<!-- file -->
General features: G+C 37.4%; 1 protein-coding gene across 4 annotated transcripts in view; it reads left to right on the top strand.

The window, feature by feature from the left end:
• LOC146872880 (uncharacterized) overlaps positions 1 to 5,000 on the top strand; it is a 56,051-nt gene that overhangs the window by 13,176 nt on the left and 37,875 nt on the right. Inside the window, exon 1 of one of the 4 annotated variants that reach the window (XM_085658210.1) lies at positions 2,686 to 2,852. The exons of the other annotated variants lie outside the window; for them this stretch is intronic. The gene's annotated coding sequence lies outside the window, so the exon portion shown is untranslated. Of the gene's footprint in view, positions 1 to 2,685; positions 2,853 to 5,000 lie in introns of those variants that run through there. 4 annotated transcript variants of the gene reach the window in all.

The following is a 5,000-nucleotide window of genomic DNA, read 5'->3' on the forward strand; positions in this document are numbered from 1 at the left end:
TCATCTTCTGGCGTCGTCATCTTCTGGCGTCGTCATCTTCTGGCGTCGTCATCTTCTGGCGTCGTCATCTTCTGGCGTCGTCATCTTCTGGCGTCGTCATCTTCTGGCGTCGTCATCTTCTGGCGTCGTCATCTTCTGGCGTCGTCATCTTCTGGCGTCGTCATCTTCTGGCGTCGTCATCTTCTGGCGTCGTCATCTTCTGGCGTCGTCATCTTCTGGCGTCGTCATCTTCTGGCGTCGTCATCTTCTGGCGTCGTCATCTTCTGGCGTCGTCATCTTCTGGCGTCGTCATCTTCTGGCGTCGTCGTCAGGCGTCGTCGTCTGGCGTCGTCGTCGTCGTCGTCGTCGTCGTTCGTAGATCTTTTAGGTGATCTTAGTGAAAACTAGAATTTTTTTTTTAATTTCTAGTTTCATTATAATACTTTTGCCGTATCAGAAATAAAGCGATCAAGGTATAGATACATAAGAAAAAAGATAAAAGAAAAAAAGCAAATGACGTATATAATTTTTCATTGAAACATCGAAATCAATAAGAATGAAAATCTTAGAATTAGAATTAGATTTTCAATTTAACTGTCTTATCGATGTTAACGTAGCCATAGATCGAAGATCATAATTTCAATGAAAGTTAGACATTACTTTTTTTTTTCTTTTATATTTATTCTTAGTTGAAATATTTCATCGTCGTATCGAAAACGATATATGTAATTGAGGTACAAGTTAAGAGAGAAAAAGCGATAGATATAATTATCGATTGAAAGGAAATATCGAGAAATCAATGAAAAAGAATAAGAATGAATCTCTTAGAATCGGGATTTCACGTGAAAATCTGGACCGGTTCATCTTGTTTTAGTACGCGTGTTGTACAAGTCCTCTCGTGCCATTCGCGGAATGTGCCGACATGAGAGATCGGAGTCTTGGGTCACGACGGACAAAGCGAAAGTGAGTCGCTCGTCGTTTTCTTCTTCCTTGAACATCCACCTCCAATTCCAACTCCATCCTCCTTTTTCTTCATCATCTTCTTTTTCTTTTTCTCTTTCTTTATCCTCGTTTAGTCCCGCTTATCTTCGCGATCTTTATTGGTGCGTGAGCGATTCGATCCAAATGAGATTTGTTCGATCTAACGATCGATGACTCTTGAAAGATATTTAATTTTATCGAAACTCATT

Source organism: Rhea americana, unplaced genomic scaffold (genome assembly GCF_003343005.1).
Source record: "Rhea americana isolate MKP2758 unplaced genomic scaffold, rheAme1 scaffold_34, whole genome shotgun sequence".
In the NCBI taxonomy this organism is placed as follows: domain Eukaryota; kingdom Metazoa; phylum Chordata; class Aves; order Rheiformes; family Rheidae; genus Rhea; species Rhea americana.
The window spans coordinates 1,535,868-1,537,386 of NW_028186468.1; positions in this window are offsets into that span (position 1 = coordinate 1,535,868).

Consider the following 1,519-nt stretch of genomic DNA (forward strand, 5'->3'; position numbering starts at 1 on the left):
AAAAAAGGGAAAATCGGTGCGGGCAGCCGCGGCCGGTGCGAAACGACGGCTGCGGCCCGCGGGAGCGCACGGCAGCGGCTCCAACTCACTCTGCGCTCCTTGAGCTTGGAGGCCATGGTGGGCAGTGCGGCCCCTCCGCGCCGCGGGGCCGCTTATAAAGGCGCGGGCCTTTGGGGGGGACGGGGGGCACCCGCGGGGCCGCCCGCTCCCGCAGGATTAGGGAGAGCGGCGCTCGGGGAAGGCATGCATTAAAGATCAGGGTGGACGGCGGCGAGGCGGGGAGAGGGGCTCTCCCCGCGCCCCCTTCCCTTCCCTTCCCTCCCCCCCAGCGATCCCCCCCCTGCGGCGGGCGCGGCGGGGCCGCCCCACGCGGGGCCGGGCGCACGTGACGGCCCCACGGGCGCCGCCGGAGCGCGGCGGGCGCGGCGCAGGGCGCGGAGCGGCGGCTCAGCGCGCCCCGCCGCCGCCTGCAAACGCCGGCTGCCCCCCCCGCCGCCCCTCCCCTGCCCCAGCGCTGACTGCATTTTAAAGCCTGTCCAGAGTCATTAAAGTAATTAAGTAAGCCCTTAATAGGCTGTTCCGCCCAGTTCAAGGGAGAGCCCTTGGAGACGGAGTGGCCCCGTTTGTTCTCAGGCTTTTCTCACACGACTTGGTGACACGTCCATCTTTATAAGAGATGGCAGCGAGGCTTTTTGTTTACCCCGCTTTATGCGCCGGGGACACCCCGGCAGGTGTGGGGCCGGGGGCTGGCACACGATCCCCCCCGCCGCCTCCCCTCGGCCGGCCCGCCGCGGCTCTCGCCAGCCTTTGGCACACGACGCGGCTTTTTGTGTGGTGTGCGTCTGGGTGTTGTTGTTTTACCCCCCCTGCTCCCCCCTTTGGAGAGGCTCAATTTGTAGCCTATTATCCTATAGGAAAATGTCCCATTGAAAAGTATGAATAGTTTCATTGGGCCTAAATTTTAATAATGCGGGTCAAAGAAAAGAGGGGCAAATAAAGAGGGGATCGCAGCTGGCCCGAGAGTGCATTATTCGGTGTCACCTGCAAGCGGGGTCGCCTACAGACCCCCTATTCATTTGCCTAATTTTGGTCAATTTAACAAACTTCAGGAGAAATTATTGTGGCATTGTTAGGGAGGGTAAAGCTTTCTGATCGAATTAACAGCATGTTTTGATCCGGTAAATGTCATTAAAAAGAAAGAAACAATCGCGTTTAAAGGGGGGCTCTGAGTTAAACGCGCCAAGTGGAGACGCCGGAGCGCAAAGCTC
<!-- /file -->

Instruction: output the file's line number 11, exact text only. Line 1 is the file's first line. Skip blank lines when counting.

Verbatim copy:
AAAAAAGGGAAAATCGGTGCGGGCAGCCGCGGCCGGTGCGAAACGACGGCTGCGGCCCGCGGGAGCGCACGGCAGCGGCTCCAACTCACTCTGCGCTCCTTGAGCTTGGAGGCCATGGTGGGCAGTGCGGCCCCTCCGCGCCGCGGGGCCGCTTATAAAGGCGCGGGCCTTTGGGGGGGACGGGGGGCACCCGCGGGGCCGCCCGCTCCCGCAGGATTAGGGAGAGCGGCGCTCGGGGAAGGCATGCATTAAAGATCAGGGTGGACGGCGGCGAGGCGGGGAGAGGGGCTCTCCCCGCGCCCCCTTCCCTTCCCTTCCCTCCCCCCCAGCGATCCCCCCCCTGCGGCGGGCGCGGCGGGGCCGCCCCACGCGGGGCCGGGCGCACGTGACGGCCCCACGGGCGCCGCCGGAGCGCGGCGGGCGCGGCGCAGGGCGCGGAGCGGCGGCTCAGCGCGCCCCGCCGCCGCCTGCAAACGCCGGCTGCCCCCCCCGCCGCCCCTCCCCTGCCCCAGCGCTGACTGCATTTTAAAGCCTGTCCAGAGTCATTAAAGTAATTAAGTAAGCCCTTAATAGGCTGTTCCGCCCAGTTCAAGGGAGAGCCCTTGGAGACGGAGTGGCCCCGTTTGTTCTCAGGCTTTTCTCACACGACTTGGTGACACGTCCATCTTTATAAGAGATGGCAGCGAGGCTTTTTGTTTACCCCGCTTTATGCGCCGGGGACACCCCGGCAGGTGTGGGGCCGGGGGCTGGCACACGATCCCCCCCGCCGCCTCCCCTCGGCCGGCCCGCCGCGGCTCTCGCCAGCCTTTGGCACACGACGCGGCTTTTTGTGTGGTGTGCGTCTGGGTGTTGTTGTTTTACCCCCCCTGCTCCCCCCTTTGGAGAGGCTCAATTTGTAGCCTATTATCCTATAGGAAAATGTCCCATTGAAAAGTATGAATAGTTTCATTGGGCCTAAATTTTAATAATGCGGGTCAAAGAAAAGAGGGGCAAATAAAGAGGGGATCGCAGCTGGCCCGAGAGTGCATTATTCGGTGTCACCTGCAAGCGGGGTCGCCTACAGACCCCCTATTCATTTGCCTAATTTTGGTCAATTTAACAAACTTCAGGAGAAATTATTGTGGCATTGTTAGGGAGGGTAAAGCTTTCTGATCGAATTAACAGCATGTTTTGATCCGGTAAATGTCATTAAAAAGAAAGAAACAATCGCGTTTAAAGGGGGGCTCTGAGTTAAACGCGCCAAGTGGAGACGCCGGAGCGCAAAGCTC